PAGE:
The title may be confusing but suppose I were to build Transformer Neural Network with a masking network that utilizes multi-head attention (like that in SepFormer), would adding self-attention in the encoder and decoder still be necessary?
X pays attention to
X, as opposed to "normal" attention where
X pays attention to
Multi-head attention is as opposed to single-head attention. You can choose to use multi- or single-head attention equally for self-attention and for normal-attention.
Y is a third independent aspect of a design.
In a Transformer encoder there is only self-attention and feed-forward networks (FFNs). Without the self-attention aspect the layers are reduced to just being FFNs. The FFNs operate only on one item, so without the self-attention they would never discover relationships between items. In a text application that means it would never discover the relationships between words. In a time series analysis it would never discover relationships across time.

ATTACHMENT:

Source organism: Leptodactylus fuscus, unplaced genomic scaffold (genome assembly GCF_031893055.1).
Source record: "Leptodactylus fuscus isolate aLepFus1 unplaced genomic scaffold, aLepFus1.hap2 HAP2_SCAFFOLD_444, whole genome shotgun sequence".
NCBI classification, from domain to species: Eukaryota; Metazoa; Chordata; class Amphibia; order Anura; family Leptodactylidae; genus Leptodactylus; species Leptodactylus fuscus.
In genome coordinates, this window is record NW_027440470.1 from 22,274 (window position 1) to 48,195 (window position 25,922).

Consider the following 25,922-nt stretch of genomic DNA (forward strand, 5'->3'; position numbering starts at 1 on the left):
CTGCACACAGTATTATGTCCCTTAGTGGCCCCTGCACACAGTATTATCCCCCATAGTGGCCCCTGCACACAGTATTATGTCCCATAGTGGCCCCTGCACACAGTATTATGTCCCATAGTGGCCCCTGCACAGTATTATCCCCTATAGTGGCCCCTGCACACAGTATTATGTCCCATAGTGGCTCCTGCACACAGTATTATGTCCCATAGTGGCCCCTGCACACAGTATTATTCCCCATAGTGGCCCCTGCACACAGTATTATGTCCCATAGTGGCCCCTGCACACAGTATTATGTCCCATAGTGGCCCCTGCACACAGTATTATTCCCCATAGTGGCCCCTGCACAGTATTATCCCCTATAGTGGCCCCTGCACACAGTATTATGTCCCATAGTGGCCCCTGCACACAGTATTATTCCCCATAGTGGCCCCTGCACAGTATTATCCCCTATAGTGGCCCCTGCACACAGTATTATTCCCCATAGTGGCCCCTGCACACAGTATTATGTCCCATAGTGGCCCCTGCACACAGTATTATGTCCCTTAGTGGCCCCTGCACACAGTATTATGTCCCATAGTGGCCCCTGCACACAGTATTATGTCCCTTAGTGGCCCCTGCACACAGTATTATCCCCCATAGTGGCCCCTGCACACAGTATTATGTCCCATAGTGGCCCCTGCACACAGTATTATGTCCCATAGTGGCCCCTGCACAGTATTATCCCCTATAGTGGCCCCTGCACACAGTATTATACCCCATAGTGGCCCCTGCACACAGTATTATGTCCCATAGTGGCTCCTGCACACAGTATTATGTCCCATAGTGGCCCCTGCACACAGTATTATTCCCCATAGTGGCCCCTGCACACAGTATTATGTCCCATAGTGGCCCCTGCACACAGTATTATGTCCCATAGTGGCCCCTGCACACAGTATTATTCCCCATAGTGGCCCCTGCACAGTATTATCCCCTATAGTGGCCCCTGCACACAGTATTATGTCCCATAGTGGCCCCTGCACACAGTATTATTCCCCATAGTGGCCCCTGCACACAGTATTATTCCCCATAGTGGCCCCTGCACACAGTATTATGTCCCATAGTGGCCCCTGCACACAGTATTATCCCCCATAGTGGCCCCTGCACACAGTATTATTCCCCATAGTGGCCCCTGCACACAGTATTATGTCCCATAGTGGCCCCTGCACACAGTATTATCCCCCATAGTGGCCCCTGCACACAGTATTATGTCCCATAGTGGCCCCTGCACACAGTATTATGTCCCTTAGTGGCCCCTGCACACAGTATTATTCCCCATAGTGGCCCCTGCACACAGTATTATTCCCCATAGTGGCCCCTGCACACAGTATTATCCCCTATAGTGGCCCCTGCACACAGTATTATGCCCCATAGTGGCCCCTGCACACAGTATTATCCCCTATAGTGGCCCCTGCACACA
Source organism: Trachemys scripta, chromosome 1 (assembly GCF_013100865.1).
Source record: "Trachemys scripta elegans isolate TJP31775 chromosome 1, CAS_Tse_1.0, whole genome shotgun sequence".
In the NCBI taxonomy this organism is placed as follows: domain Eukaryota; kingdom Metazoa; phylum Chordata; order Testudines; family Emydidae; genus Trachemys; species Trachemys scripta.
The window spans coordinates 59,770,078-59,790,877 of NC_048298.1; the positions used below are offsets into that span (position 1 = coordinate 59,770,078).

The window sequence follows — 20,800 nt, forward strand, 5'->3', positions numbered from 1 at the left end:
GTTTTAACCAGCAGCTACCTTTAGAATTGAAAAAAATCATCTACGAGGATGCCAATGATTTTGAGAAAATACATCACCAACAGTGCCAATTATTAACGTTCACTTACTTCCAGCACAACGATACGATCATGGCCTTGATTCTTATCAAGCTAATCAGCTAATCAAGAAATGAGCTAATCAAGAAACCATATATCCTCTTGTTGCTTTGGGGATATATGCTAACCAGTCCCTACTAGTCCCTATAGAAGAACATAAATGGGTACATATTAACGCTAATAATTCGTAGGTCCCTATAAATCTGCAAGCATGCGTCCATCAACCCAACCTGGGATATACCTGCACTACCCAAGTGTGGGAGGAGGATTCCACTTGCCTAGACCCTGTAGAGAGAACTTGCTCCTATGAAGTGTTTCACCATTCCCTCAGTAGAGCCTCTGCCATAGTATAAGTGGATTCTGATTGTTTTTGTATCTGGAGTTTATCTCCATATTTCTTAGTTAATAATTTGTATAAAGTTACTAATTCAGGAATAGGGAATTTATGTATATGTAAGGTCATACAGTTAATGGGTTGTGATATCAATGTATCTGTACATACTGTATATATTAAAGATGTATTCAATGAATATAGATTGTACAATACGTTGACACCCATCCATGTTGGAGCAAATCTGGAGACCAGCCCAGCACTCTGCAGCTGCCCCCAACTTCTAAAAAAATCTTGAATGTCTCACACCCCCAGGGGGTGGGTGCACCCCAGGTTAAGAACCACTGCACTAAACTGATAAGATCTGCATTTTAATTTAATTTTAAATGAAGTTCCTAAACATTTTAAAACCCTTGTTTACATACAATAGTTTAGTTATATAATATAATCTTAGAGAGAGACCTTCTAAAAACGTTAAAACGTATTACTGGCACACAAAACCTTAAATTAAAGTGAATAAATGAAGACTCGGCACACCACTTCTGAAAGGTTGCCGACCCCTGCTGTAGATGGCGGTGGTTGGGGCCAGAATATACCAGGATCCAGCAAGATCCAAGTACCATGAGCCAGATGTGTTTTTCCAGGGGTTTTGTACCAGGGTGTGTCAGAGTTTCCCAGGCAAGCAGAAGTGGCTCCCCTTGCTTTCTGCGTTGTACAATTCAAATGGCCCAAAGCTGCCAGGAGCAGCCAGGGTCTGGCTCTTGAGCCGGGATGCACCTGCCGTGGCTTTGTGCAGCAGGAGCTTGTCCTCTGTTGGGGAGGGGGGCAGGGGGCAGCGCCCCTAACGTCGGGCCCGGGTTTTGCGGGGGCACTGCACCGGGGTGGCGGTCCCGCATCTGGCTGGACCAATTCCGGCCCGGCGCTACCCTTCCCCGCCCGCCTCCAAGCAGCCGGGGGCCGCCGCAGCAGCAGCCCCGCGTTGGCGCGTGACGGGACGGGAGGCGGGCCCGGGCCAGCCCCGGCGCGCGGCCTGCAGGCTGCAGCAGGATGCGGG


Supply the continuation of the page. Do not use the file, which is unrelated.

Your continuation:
The decoder uses both self-attention and normal attention. If there is no relationship across words/time in the output of the model, then maybe you could get rid of the self-attention part. But, if the transformer is a useful model for your data, that is unlikely to be the case.
So if you wanted a clear-cut yes/no answer (to if it removes the need for self-attention): in the case of the encoder, "no", and in the case of the decoder, "probably not".
UPDATE: Having now read the papers (SepFormer, and the two in comments, TSTNN, and DPTNet) I think the above still applies. Those models only use the encoder part of the transformer.
DPTNet and TSTNN change the first part of the FFN with a RNN or GRU respectively, so I suppose theoretically it can learn about other tokens from that; but the motivation for this is as an alternative to needing positional encodings, and I doubt it is worth the trade-off of no longer being able to process the data in parallel.